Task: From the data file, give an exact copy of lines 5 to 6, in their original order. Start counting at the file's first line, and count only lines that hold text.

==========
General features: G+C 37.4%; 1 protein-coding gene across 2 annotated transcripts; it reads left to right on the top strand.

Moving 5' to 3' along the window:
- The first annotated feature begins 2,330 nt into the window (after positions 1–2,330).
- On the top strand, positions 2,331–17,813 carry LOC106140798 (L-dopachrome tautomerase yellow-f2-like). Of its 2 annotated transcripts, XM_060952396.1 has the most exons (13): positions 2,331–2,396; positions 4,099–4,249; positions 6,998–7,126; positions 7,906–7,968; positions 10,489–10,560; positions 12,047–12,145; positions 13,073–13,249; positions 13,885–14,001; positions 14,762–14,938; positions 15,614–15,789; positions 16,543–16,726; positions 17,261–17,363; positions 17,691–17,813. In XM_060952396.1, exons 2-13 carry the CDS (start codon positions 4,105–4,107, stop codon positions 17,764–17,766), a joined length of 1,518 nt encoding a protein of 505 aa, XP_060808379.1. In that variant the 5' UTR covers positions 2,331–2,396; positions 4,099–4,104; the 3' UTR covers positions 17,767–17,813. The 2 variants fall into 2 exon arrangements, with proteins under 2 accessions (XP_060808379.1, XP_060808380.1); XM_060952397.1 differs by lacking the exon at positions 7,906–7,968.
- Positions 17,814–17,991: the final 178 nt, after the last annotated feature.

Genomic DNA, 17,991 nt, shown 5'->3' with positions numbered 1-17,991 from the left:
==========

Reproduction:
- Positions 17,814–17,991: the final 178 nt, after the last annotated feature.

Genomic DNA, 17,991 nt, shown 5'->3' with positions numbered 1-17,991 from the left: